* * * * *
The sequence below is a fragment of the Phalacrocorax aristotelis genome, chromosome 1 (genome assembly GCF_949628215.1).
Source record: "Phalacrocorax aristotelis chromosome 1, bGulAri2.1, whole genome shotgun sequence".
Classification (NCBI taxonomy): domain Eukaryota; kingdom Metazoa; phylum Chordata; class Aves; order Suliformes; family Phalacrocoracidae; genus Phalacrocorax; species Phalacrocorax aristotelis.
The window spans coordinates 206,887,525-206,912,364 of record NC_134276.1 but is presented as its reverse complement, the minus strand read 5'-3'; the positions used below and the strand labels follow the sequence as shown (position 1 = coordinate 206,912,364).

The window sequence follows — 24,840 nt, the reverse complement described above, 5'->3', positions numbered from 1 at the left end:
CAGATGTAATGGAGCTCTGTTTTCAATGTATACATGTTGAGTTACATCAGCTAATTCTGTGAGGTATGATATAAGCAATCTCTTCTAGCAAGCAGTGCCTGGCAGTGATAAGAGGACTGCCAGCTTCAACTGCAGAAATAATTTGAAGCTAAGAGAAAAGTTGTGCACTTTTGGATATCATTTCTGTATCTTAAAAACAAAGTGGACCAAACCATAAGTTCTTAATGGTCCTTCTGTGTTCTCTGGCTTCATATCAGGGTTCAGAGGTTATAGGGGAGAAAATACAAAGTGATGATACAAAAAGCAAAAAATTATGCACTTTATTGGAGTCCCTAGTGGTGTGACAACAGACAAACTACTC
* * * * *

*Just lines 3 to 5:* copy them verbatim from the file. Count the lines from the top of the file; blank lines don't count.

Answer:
Classification (NCBI taxonomy): domain Eukaryota; kingdom Metazoa; phylum Chordata; class Aves; order Suliformes; family Phalacrocoracidae; genus Phalacrocorax; species Phalacrocorax aristotelis.
The window spans coordinates 206,887,525-206,912,364 of record NC_134276.1 but is presented as its reverse complement, the minus strand read 5'-3'; the positions used below and the strand labels follow the sequence as shown (position 1 = coordinate 206,912,364).

The window sequence follows — 24,840 nt, the reverse complement described above, 5'->3', positions numbered from 1 at the left end: